Listen for the Ecco
I waited nearly a year for Ecco to open at the Camp in Costa Mesa. It’s not that I was necessarily looking forward to another Italian restaurant, with Pizzeria Ortica and Il Dolce already existing in the same city. I was more interested in seeing how it would play out and contribute to the Camp’s evolution from an outdoor gearhead’s hangout to a restaurant nexus.
For a while, it didn’t look like Ecco was going to happen. After seeing other concepts die in development, I was ready to write it off. Rasta Taco, the long-planned Caribbean taco joint, had big dreams but never materialized. Ecco appeared just as stillborn.
Then, suddenly, it was open. And with its birth, the Camp’s foodie prospects re-energized. It’s buzzing with a momentum that confirms the mall—once also home to a scuba-diving school—is transforming into an eclectic restaurant mecca. The ratio of eateries to shops is growing by the moment.
Just weeks ago, a walk-up window called East Borough debuted and is now assembling bánh mì and pouring Vietnamese iced coffee on an outdoor deck. In the coming months, the Haven Gastropub folks plan to open a fusion taco joint there, presumably in front of the patch of grass that used to be the scuba shop’s diving pool.
And the month-old Ecco? It’s holding its own against the standbys of Mesa and Old Vine, thanks to former Sage On the Coast chef Kris Kirk, who works the stove.
Inside the new restaurant, it’s perpetually dark even when the doors are flung wide open. Brick, marble and concrete add a feng-shui balance and antidote to the outdoor scrap-metal sculptures that look as though they could hurt you. The bar area has a window for a wall. And as decorative elements, they’ve placed antique blowtorches retrofitted with light bulbs around the room. It’s a conversation starter, just like the food.
Chat about how rarely you see Grana Padano, a Parmesan-like hard cheese Ecco uses in measured amounts on practically everything. Or the peaches paired with prosciutto, arugula and blubbery burrata—a dish with all the major food groups (fruit, veg, dairy and pig) represented. Or how you could’ve never imagined eating tempura squash blossoms stuffed with goat cheese—a sophisticate’s version of the jalapeño popper.
Then meet the in-season squash blossoms again in the house pizza with burrata and summer squash sliced into coins. On a pizza simply labeled “seasonal,” figs melt into marmalade, hidden under a pile of wild arugula. It’s all good enough to excuse how the accumulated moisture dampens the thin-crusted pie into limpness. You won’t be able to pick up the floppy slice with your hands; a fork and knife are required here.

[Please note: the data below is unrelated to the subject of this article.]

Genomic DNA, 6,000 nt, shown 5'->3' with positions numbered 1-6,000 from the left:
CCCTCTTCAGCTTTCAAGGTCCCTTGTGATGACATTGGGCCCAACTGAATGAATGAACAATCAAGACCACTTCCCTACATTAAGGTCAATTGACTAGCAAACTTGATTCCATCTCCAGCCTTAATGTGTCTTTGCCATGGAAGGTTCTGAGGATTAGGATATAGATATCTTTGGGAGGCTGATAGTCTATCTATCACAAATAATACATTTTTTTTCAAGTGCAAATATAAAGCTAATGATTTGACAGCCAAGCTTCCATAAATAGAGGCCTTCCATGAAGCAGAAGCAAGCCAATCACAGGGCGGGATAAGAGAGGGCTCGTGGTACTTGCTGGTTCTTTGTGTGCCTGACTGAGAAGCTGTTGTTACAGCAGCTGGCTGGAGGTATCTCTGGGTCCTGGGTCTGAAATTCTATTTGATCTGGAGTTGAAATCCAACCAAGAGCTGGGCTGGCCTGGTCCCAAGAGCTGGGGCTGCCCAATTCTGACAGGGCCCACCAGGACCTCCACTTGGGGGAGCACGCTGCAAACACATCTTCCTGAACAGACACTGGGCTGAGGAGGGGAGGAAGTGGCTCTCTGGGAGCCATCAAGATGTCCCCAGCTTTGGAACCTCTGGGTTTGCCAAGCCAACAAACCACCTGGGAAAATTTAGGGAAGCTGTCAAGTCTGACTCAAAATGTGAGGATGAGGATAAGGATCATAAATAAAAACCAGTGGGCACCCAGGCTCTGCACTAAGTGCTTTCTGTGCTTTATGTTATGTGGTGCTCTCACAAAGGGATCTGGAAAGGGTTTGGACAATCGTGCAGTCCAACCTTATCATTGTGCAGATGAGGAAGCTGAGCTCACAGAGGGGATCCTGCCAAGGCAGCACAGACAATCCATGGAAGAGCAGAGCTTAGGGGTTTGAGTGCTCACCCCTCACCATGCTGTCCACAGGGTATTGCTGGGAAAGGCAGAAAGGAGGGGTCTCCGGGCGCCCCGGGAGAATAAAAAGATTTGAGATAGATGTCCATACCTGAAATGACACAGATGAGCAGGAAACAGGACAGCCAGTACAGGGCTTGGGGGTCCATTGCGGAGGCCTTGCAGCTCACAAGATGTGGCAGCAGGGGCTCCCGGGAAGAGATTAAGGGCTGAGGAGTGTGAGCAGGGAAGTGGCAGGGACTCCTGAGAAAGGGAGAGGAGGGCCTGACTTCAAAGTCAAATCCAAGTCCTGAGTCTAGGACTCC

Your fingers are all that are needed for the breaded calamari spears. They bite as tender as you’d expect. But what makes the dish are the crispy deep-fried herbs Kirk sprinkles all over. You’re more likely to fight over who gets to run a wetted thumb to pick up the last few specks than the last piece of squid.
But the dish that represents the restaurant is the half-chicken. Like the Camp itself, it looks challenging to navigate. It’s brown, dark and crispy where it isn’t Hulk-green from the heavily herbed marinade. You ready yourself to get hands and fingers dirty, thinking there’s a bone-in barbecued chicken in front of you. It’s only after you finish the plate that you realize it’s all edible—not a trace of bone or cartilage to be found, just moist pink meat and deliciously rendered skin.
Strewn about for contrast and starch, cannellini beans can be mistaken for overgrown Tic Tacs and burst like buttery mashed potatoes stuffed into capsules. The most challenging thing to eat turns out to be the braised strands of kale. Since it’s as long as dreadlocks and a bit tough, it’s ornery to handle and to chew. But it does seem to absorb the puddled chicken au jus as well as a Rastafarian hairdo attracts ganja smoke.
Then there’s the orecchiette pasta, a rare thing to see at any Italian restaurant these days since the ear-shaped things are prone to clumping in the pot if you’re not paying attention. Ecco’s are done with care, each convex, diminutive cup distinct and individual, looking like Smurf hats and fittingly served with mushrooms, olive oil, Swiss chard and unsheathed Italian sausage sautéed into crumbles.
Yes, Ecco is a good sign of things to come for the Camp. Where there was once just a notably good vegan restaurant housed in a yurt, there is now also an Indonesian/German sausage house and this, an Italian restaurant that introduces the granola set to Grana Padano.
Ecco, 2937 Bristol St., Ste. A103, Costa Mesa, (714) 444-3226; eccocm.com. Open for lunch daily, 11 a.m.-2:30 p.m.; for dinner, Tues.-Wed., 5-11 p.m.; Thurs.-Sat., 5 p.m.-2 a.m. Pizzas, $12-$15; pastas, $12-$17; entrées, $20-$23. Full bar.
This review appeared in print as "Cannellini Camp: Ecco elevates the Camp from gearhead’s hangout to foodie nexus."
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